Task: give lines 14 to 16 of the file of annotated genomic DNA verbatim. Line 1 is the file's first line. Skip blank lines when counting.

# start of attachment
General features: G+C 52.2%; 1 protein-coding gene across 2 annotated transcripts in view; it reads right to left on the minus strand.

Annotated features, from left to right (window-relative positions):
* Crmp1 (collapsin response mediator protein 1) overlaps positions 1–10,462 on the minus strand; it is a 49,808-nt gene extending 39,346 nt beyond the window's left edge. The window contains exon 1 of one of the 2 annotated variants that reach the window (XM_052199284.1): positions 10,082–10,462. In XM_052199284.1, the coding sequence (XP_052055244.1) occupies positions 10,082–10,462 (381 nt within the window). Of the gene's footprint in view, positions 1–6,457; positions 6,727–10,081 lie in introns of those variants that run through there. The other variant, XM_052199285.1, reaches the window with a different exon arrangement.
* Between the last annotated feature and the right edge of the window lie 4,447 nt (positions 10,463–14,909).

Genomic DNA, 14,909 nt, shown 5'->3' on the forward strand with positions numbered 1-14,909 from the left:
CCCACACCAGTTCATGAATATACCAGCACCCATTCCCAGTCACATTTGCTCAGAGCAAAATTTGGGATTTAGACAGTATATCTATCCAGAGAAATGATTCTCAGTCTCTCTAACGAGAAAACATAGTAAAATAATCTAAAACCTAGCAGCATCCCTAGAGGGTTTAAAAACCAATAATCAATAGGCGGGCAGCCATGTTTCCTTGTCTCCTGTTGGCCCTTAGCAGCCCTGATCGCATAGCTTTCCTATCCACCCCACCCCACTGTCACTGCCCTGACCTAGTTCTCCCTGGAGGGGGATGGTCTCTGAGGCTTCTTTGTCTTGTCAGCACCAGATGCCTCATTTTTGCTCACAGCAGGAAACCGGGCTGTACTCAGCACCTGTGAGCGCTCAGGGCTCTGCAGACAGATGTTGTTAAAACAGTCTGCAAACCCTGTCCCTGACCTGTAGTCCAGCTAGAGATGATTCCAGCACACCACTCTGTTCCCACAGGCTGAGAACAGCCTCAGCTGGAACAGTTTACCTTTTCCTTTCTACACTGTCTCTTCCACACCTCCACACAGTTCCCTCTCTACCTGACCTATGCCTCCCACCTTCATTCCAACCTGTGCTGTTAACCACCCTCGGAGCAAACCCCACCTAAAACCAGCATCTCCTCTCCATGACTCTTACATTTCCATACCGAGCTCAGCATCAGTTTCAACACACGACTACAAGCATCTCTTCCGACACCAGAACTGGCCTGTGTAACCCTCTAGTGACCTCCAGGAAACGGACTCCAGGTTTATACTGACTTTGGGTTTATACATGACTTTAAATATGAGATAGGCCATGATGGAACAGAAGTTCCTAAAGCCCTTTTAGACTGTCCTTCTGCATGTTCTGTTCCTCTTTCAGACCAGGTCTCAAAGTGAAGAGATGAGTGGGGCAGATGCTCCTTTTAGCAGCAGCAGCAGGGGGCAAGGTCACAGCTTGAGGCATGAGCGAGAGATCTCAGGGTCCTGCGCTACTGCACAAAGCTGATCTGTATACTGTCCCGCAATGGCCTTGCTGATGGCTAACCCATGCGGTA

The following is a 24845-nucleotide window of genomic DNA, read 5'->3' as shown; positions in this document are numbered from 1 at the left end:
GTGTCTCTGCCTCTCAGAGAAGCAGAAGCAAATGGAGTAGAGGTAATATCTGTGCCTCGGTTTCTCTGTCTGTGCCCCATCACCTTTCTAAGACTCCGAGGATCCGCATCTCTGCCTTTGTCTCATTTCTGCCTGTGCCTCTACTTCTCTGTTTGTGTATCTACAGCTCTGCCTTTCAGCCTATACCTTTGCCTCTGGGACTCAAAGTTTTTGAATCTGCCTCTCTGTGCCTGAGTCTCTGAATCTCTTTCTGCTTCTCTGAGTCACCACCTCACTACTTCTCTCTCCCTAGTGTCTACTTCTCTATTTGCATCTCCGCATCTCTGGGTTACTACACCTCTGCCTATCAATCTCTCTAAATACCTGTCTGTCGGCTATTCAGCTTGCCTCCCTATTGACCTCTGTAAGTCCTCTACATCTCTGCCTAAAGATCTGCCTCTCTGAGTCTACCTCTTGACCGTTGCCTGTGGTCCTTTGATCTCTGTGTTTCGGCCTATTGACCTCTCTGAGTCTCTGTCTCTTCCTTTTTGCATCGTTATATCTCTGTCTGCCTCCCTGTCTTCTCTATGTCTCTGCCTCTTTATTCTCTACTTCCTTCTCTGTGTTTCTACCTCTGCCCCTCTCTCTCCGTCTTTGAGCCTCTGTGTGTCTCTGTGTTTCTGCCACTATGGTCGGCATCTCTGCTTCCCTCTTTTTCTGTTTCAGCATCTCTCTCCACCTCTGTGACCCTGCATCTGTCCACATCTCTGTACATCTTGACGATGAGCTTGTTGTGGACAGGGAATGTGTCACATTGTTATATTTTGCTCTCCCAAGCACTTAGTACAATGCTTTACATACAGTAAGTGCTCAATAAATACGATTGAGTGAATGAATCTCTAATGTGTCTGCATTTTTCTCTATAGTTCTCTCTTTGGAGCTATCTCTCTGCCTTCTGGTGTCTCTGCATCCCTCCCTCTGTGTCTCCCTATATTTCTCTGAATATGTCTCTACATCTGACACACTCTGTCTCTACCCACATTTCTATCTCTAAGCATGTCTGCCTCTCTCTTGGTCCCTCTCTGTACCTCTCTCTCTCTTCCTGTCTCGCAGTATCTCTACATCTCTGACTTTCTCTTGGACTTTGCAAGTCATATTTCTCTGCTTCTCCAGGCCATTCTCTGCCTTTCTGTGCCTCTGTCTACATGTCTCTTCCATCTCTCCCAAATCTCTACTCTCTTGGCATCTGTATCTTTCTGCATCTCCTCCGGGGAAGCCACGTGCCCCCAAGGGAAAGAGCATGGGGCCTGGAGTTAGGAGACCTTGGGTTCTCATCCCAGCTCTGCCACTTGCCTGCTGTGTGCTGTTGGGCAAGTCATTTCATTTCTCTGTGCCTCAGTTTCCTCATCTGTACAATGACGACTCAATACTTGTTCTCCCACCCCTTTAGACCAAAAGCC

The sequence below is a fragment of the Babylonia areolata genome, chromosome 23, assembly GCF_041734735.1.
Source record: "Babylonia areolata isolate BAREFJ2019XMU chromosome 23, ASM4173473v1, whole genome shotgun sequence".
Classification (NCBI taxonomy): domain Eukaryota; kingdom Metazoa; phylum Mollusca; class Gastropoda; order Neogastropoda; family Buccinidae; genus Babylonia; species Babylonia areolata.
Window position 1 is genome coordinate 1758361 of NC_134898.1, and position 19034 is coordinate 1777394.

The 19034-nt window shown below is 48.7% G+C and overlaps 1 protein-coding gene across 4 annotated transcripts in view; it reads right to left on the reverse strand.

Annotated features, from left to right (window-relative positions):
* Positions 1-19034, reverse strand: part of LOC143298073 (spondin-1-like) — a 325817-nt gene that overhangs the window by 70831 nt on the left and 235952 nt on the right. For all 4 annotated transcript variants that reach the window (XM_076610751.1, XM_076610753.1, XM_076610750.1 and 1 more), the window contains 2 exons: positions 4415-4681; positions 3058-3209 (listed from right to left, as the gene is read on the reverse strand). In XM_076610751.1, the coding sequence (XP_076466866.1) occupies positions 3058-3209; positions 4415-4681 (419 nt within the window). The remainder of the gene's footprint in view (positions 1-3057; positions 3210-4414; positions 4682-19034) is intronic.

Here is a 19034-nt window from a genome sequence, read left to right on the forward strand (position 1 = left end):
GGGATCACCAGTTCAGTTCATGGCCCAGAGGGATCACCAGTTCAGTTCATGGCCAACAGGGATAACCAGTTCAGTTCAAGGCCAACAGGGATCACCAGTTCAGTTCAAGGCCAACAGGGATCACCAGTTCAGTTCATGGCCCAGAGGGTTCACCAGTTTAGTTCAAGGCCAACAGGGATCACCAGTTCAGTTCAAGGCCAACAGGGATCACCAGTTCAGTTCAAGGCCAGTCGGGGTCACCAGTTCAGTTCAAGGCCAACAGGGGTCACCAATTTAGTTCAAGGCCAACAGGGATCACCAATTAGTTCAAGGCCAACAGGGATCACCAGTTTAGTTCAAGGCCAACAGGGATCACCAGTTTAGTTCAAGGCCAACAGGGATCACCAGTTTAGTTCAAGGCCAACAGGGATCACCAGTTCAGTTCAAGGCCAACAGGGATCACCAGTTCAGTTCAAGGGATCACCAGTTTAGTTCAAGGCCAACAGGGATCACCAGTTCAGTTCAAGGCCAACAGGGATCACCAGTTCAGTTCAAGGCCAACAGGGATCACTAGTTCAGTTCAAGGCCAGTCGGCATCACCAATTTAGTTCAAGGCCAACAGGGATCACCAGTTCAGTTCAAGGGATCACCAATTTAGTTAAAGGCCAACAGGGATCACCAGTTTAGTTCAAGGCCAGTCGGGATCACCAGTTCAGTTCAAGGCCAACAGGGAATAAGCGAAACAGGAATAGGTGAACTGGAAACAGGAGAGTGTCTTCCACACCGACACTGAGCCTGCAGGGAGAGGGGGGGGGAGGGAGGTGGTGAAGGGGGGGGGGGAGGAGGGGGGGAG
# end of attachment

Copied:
Annotated features, from left to right (window-relative positions):
* Positions 1-19034, reverse strand: part of LOC143298073 (spondin-1-like) — a 325817-nt gene that overhangs the window by 70831 nt on the left and 235952 nt on the right. For all 4 annotated transcript variants that reach the window (XM_076610751.1, XM_076610753.1, XM_076610750.1 and 1 more), the window contains 2 exons: positions 4415-4681; positions 3058-3209 (listed from right to left, as the gene is read on the reverse strand). In XM_076610751.1, the coding sequence (XP_076466866.1) occupies positions 3058-3209; positions 4415-4681 (419 nt within the window). The remainder of the gene's footprint in view (positions 1-3057; positions 3210-4414; positions 4682-19034) is intronic.

Here is a 19034-nt window from a genome sequence, read left to right on the forward strand (position 1 = left end):